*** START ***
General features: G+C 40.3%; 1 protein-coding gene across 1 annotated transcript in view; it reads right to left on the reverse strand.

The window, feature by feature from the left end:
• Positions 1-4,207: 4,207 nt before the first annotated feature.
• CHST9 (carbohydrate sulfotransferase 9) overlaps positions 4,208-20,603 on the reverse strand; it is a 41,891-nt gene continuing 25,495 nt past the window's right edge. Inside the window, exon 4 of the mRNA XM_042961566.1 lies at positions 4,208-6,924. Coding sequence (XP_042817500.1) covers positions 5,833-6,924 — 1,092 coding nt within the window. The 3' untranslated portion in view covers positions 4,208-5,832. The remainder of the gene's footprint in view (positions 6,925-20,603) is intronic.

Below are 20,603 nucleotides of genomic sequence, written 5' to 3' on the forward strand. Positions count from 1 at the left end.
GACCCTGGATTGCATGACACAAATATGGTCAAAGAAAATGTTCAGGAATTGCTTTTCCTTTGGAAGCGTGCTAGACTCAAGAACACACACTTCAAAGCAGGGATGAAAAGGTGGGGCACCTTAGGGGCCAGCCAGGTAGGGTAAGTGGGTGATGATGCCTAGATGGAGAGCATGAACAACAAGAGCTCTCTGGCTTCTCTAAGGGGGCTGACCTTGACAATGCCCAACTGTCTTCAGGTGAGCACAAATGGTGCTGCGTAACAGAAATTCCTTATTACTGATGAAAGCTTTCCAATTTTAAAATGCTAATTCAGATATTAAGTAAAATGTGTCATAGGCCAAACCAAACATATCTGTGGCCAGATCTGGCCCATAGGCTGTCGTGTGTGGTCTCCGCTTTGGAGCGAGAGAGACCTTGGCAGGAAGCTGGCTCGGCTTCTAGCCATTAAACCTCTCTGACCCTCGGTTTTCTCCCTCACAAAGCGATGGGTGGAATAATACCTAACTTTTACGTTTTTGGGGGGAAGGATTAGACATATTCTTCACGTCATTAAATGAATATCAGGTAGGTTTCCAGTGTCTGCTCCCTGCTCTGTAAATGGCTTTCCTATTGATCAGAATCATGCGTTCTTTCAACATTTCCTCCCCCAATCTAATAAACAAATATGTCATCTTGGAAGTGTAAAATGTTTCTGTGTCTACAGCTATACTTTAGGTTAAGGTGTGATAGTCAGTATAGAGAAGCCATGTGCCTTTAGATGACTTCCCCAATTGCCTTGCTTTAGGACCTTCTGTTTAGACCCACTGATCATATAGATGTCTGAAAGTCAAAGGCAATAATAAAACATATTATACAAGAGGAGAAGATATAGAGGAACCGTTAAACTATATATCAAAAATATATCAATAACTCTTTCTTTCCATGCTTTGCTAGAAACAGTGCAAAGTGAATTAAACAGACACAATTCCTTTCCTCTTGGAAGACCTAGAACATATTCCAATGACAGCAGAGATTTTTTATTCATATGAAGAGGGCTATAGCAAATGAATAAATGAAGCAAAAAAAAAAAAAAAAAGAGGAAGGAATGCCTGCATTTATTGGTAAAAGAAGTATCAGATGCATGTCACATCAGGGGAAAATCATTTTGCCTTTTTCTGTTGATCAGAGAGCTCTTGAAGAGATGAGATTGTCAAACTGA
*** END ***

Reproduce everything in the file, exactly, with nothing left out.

General features: G+C 40.3%; 1 protein-coding gene across 1 annotated transcript in view; it reads right to left on the reverse strand.

The window, feature by feature from the left end:
• Positions 1-4,207: 4,207 nt before the first annotated feature.
• CHST9 (carbohydrate sulfotransferase 9) overlaps positions 4,208-20,603 on the reverse strand; it is a 41,891-nt gene continuing 25,495 nt past the window's right edge. Inside the window, exon 4 of the mRNA XM_042961566.1 lies at positions 4,208-6,924. Coding sequence (XP_042817500.1) covers positions 5,833-6,924 — 1,092 coding nt within the window. The 3' untranslated portion in view covers positions 4,208-5,832. The remainder of the gene's footprint in view (positions 6,925-20,603) is intronic.

Below are 20,603 nucleotides of genomic sequence, written 5' to 3' on the forward strand. Positions count from 1 at the left end.
GACCCTGGATTGCATGACACAAATATGGTCAAAGAAAATGTTCAGGAATTGCTTTTCCTTTGGAAGCGTGCTAGACTCAAGAACACACACTTCAAAGCAGGGATGAAAAGGTGGGGCACCTTAGGGGCCAGCCAGGTAGGGTAAGTGGGTGATGATGCCTAGATGGAGAGCATGAACAACAAGAGCTCTCTGGCTTCTCTAAGGGGGCTGACCTTGACAATGCCCAACTGTCTTCAGGTGAGCACAAATGGTGCTGCGTAACAGAAATTCCTTATTACTGATGAAAGCTTTCCAATTTTAAAATGCTAATTCAGATATTAAGTAAAATGTGTCATAGGCCAAACCAAACATATCTGTGGCCAGATCTGGCCCATAGGCTGTCGTGTGTGGTCTCCGCTTTGGAGCGAGAGAGACCTTGGCAGGAAGCTGGCTCGGCTTCTAGCCATTAAACCTCTCTGACCCTCGGTTTTCTCCCTCACAAAGCGATGGGTGGAATAATACCTAACTTTTACGTTTTTGGGGGGAAGGATTAGACATATTCTTCACGTCATTAAATGAATATCAGGTAGGTTTCCAGTGTCTGCTCCCTGCTCTGTAAATGGCTTTCCTATTGATCAGAATCATGCGTTCTTTCAACATTTCCTCCCCCAATCTAATAAACAAATATGTCATCTTGGAAGTGTAAAATGTTTCTGTGTCTACAGCTATACTTTAGGTTAAGGTGTGATAGTCAGTATAGAGAAGCCATGTGCCTTTAGATGACTTCCCCAATTGCCTTGCTTTAGGACCTTCTGTTTAGACCCACTGATCATATAGATGTCTGAAAGTCAAAGGCAATAATAAAACATATTATACAAGAGGAGAAGATATAGAGGAACCGTTAAACTATATATCAAAAATATATCAATAACTCTTTCTTTCCATGCTTTGCTAGAAACAGTGCAAAGTGAATTAAACAGACACAATTCCTTTCCTCTTGGAAGACCTAGAACATATTCCAATGACAGCAGAGATTTTTTATTCATATGAAGAGGGCTATAGCAAATGAATAAATGAAGCAAAAAAAAAAAAAAAAAGAGGAAGGAATGCCTGCATTTATTGGTAAAAGAAGTATCAGATGCATGTCACATCAGGGGAAAATCATTTTGCCTTTTTCTGTTGATCAGAGAGCTCTTGAAGAGATGAGATTGTCAAACTGA